This means that both government and wider society need serious and careful action to make sure the public in general – and groups with particular concerns about the vaccine – feel they can trust the process.

Some of that is already in place: a cross-party group of politicians produced an online video endorsing the vaccine, London mayor Sadiq Khan and vaccine minister Nadhim Zahawi did a joint op-ed, and various BAME celebrities have been recruited to endorse the vaccine rollout.

The task is made much harder, though, by the huge volumes of misinformation about the vaccine allowed to spread unchecked online – despite promises by Facebook, Google and others to take action.

Research by the Bureau of Investigative Journalism (disclosure: where I work as an editor) found more than 400 pages reaching almost 45 million followers that were spreading misleading information relating to coronavirus or vaccinations – while making use of tools provided by Facebook to make money.

These included 'donate' buttons, shop fronts and other methods of making cash from posts and videos, many of which are supposed to pass a higher standard of verification than general Facebook posts.

The pages – which were only a snapshot of material and likely represent just a small fraction of what is on the network – included speculation coronavirus was “bio-terrorism”, claims that CEOs got a “heads up” the crisis was coming, references to “plandemic” conspiracy theories, alarmist and baseless claims about the safety of vaccines and more.

When informed by the Bureau that this material was on their site, Facebook removed some pages but allowed most to remain, claiming they did not violate their policies.

Misinformation has plagued every step of the response to coronavirus. Theories have spread online about the effectiveness of masks, the danger of lockdown, the supposed false positivity rate of PCR tests, the idea that the terrible fatality rates are explained by people who die with Covid rather than of it, and numerous other policy discussions.

Such posts and messages keep spreading long after they were contradicted: for example, complaining about a “casedemic” - a supposed situation where a rise in coronavirus cases is just the result of increased testing, rather than more sick people – is absolutely nonsensical when huge numbers of people are hospitalised and many are dying – especially when both hospitalisation and death counts in summer were low. But once messages catch, even blatant evidence disproving the theory does not stop it.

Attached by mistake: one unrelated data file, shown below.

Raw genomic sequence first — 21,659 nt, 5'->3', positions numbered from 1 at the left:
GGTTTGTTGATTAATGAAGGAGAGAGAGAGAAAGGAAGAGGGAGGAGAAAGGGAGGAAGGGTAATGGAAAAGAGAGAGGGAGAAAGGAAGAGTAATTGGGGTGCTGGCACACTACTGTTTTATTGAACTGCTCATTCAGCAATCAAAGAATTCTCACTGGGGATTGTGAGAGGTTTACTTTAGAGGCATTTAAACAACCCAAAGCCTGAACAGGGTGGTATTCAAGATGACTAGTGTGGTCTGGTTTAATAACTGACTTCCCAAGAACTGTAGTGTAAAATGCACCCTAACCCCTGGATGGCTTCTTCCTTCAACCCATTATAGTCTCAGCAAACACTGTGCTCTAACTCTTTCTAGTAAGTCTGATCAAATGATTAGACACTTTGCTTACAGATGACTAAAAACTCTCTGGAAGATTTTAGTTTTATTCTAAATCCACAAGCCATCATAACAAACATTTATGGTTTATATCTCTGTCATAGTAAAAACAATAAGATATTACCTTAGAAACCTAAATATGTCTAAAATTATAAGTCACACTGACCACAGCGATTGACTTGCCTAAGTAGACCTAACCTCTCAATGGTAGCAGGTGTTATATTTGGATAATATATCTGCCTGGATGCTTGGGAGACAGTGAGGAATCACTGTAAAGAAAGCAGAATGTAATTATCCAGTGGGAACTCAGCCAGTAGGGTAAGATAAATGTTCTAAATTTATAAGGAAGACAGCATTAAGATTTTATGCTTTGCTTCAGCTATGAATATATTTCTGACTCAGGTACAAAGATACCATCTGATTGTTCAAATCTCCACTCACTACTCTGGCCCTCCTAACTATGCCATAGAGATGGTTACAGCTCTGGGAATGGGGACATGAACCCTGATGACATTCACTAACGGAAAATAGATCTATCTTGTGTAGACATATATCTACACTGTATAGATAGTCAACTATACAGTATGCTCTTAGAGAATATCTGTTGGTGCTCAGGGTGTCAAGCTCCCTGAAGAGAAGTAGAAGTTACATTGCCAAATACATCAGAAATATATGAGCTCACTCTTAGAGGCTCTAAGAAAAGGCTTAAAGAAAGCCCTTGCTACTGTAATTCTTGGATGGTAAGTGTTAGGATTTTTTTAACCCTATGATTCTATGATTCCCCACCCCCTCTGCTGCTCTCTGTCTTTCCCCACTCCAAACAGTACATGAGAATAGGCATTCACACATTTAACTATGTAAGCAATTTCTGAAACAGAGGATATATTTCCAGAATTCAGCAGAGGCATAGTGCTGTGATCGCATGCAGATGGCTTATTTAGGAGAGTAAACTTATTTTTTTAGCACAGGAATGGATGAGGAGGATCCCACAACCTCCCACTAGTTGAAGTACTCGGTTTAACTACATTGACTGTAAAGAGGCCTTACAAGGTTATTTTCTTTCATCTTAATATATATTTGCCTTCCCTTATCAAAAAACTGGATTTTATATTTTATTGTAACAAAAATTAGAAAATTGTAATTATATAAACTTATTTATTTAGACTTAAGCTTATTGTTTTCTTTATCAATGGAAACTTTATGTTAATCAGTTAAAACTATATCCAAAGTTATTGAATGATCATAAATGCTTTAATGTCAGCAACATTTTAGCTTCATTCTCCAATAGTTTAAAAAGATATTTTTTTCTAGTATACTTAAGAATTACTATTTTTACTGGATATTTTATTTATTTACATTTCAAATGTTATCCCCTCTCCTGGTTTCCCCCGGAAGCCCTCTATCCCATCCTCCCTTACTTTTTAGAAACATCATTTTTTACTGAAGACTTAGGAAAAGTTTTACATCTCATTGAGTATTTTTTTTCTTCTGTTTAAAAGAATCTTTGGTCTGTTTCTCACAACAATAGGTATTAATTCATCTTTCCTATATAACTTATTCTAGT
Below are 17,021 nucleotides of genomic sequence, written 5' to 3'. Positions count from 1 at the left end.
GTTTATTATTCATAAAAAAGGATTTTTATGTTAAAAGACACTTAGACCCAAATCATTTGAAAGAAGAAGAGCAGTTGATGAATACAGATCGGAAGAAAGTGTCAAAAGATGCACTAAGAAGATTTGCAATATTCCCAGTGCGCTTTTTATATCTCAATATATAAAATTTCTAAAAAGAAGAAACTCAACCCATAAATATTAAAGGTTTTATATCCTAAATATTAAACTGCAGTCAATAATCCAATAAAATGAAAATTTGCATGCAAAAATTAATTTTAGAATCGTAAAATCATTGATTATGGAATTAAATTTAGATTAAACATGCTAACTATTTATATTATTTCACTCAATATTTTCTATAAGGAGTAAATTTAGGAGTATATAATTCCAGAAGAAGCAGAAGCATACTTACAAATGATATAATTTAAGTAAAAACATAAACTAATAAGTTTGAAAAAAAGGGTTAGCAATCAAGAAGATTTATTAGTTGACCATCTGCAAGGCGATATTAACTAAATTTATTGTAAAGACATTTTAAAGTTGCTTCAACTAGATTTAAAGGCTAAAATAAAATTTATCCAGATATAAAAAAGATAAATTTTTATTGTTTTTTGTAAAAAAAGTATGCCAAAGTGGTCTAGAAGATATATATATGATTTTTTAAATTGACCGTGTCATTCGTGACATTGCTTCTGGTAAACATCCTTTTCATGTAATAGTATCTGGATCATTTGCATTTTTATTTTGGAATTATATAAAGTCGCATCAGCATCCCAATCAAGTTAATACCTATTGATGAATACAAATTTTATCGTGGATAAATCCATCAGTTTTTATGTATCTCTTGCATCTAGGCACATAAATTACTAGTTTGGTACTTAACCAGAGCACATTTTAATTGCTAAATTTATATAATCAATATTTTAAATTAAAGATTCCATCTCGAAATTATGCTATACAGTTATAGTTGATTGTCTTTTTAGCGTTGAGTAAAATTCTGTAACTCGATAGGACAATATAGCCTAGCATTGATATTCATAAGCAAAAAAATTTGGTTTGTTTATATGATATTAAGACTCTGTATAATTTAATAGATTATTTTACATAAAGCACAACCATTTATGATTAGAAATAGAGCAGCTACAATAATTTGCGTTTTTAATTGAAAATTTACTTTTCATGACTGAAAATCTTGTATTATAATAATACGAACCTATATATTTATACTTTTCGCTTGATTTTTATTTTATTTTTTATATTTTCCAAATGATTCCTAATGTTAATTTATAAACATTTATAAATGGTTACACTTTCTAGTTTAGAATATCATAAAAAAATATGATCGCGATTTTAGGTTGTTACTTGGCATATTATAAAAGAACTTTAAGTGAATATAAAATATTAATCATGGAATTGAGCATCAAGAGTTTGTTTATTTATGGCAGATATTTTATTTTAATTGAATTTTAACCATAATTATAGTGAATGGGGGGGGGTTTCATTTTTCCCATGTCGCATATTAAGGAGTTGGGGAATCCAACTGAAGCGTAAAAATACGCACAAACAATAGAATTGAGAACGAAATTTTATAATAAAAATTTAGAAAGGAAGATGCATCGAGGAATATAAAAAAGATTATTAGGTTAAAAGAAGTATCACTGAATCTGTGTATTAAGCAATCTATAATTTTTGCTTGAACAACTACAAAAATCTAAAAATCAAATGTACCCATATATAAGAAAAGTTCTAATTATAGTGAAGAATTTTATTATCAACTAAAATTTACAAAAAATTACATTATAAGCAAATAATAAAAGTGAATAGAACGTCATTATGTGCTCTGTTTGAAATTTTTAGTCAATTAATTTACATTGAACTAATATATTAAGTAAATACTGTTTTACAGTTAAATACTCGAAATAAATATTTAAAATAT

Such messaging has ended up influencing and muddying official responses to the crisis, not least because several prominent far-left or conservative commentators have lapped it up and a sizeable minority of backbench MPs have come to believe at least some of it. That has helped make government slow and indecisive exactly when they need to act quickly.

The government’s perennial 'a day late and a dollar short' response to coronavirus is one effect of widely spreading misinformation. Damage to the rollout of the vaccine could easily be next – at worst making it impossible to convince enough people to take it, or else slowing down the rollout because millions of people need extra persuasion to get a jab.

This leaves the government on the horns of an incredibly difficult dilemma: for all but a few key professions (such as medical jobs), compulsory vaccination seems an incredibly invasive policy which could undermine basic human rights. Introducing vaccination passports that would only allow people to access certain services if they’d had the jab is possible, but divisive and problematic – especially when scarce doses of vaccine are rationed by need.

That leaves persuading people to take the vaccine voluntarily for the sake of their friends, families and neighbours as the only remaining option. Unless the tech giants can be made to actually take action against misinformation, though, that’s a task that will take a lot more than a few celebrities and a YouTube clip with a few politicians in it.